The key events in the formation of Jake’s character occur long before the novel’s action begins. As a soldier in World War I, Jake is wounded. Although he does not say so directly, there are numerous moments in the novel when he implies that, as a result of his injury, he has lost the ability to have sex. Jake’s narration is characterized by subtlety and implication. He prefers to hint at things rather than state them outright, especially when they concern the war or his injury. Early in the novel, for example one must read the text very closely to grasp the true nature of Jake’s wound; it is only later, when Jake goes fishing with Bill, that he speaks more openly about his impotence.
Jake’s physical malady has profound psychological consequences. He seems quite insecure about his masculinity. The fact that Brett, the love of his life, refuses to enter into a relationship with him compounds this problem. Jake, with typical subtlety, suggests that she does not want to because it would mean giving up sexual intercourse. Jake’s hostility toward Robert Cohn is perhaps rooted in his own feelings of inadequacy. In many ways, Jake is a typical member of what poet Gertrude Stein called the “lost generation,” the generation of men and women whose experiences in World War I undermined their belief in justice, morality, manhood, and love. Without these ideals to rely on, the Lost Generation lived an aimless, immoral existence, devoid of true emotion and characterized by casual interpersonal cruelty. Part of Jake’s character represents the Lost Generation and its unfortunate position: he wanders through Paris, going from bar to bar and drinking heavily at each, his life filled with purposeless debauchery. He demonstrates the capacity to be extremely cruel, especially toward Cohn. His insecurities about his masculinity are typical of the anxieties that many members of the Lost Generation felt.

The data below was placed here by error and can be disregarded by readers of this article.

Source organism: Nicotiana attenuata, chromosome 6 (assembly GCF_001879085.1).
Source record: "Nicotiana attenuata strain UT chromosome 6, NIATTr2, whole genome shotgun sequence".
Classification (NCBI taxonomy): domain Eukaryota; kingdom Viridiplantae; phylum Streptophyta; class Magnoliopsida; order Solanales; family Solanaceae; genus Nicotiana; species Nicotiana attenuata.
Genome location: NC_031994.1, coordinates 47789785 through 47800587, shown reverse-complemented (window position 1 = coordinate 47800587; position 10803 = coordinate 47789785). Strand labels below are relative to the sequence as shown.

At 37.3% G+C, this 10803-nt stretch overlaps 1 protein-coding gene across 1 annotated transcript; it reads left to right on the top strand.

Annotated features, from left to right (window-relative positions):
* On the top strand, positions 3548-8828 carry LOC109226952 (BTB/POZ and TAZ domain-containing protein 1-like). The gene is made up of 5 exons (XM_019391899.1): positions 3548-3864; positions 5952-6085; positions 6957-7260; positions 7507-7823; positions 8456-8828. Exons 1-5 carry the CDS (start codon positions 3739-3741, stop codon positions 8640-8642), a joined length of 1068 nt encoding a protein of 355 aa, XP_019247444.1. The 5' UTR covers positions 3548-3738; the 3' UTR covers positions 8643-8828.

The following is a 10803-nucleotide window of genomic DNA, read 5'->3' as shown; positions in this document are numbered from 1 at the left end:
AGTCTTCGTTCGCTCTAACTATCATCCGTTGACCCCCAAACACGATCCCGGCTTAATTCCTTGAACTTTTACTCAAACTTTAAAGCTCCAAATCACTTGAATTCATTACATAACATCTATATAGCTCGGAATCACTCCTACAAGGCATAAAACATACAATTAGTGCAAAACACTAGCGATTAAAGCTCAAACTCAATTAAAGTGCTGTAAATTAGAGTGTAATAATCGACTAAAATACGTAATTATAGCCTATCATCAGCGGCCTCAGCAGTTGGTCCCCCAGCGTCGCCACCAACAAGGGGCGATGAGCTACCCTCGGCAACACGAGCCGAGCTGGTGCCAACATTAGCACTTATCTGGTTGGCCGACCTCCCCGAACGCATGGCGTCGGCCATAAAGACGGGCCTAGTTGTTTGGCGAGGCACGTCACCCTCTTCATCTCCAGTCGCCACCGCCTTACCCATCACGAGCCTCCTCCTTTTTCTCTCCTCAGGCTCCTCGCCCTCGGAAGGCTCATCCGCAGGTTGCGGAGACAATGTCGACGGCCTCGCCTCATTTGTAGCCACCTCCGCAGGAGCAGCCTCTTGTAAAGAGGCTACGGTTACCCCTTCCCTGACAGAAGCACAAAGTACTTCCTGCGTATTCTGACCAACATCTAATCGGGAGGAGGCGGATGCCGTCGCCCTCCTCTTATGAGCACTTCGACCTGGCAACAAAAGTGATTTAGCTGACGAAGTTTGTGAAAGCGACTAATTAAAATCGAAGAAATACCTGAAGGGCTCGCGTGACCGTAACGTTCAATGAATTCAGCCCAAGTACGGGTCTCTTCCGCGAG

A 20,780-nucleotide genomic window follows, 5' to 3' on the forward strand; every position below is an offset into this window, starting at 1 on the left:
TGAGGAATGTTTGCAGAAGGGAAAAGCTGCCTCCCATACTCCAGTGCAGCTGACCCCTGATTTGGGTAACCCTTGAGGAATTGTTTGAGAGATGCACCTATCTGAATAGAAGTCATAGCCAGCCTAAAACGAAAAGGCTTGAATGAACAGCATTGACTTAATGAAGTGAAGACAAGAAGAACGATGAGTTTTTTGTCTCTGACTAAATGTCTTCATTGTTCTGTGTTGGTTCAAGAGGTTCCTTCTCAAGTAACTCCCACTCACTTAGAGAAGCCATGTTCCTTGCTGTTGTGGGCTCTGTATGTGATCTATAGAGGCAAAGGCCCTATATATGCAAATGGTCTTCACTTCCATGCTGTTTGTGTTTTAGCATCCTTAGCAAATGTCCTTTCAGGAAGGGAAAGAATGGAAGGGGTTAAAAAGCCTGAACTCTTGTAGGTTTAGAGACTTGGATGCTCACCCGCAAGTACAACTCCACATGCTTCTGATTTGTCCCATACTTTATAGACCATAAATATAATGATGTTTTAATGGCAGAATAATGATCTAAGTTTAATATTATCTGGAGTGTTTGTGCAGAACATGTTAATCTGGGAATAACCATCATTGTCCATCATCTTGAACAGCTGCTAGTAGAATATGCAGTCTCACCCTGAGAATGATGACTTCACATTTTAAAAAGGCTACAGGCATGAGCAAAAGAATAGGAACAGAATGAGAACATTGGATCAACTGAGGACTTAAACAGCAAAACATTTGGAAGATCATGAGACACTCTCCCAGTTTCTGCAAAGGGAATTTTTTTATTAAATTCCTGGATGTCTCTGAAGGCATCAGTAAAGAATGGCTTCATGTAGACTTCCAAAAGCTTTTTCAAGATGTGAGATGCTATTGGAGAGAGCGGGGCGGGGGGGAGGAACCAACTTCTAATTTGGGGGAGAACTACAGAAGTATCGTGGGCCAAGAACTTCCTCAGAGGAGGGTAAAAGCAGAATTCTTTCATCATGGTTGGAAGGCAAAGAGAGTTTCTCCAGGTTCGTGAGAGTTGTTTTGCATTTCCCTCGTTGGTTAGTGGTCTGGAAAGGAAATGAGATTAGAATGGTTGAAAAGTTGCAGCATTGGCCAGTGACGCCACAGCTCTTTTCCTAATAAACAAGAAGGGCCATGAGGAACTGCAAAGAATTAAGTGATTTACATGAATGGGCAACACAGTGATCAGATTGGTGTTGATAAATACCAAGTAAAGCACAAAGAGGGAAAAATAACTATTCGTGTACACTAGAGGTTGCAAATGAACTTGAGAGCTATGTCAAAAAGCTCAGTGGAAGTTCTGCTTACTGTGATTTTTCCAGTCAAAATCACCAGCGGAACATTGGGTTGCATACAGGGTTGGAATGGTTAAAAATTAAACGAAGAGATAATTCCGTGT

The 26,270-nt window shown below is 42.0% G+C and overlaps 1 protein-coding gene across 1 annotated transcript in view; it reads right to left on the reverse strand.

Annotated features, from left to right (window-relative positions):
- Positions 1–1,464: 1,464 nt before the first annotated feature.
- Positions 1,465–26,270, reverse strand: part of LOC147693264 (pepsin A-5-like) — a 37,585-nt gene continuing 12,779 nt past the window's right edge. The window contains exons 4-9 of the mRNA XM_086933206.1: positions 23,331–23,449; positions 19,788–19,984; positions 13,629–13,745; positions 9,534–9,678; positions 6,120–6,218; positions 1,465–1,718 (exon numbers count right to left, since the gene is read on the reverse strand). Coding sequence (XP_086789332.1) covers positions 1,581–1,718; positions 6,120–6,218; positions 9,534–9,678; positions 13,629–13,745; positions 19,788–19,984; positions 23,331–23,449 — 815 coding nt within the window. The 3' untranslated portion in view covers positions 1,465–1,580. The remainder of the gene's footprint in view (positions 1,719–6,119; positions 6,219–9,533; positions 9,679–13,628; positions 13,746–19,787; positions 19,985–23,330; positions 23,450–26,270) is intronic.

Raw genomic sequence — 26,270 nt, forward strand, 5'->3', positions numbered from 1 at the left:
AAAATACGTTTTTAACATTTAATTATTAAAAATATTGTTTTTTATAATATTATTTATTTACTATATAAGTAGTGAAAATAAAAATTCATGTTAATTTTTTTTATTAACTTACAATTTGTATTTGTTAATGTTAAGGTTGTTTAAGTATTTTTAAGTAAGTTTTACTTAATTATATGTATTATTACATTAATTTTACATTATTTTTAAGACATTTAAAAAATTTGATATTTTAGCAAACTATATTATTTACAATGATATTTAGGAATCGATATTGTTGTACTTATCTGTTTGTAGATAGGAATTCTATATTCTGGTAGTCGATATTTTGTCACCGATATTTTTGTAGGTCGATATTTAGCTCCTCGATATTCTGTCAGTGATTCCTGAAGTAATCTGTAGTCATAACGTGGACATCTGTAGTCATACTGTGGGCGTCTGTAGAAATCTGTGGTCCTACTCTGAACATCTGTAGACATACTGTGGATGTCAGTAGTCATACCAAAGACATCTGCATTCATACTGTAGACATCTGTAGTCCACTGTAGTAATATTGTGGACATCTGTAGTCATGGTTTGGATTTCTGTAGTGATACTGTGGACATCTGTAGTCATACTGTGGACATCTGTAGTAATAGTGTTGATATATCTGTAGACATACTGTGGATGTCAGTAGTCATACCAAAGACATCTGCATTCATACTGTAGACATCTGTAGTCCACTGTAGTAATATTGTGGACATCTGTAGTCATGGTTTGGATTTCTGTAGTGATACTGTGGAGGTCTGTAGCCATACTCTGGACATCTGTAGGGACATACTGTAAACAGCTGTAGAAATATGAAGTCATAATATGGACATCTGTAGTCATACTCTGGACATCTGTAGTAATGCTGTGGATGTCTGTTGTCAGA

Yet, in some important ways, Jake differs from those around him. He seems aware of the fruitlessness of the Lost Generation’s way of life. He tells Cohn in Chapter II: “You can’t get away from yourself by moving from one place to another.” Moreover, he recognizes the frequent cruelty of the behavior in which he and his friends engage. Most important, perhaps, he acknowledges, if only indirectly, the pain that his war injury and his unrequited love for Brett cause him. However, though Jake does perceive the problems in his life, he seems either unwilling or unable to remedy them. Though he understands the dilemma of the Lost Generation, he remains trapped within it.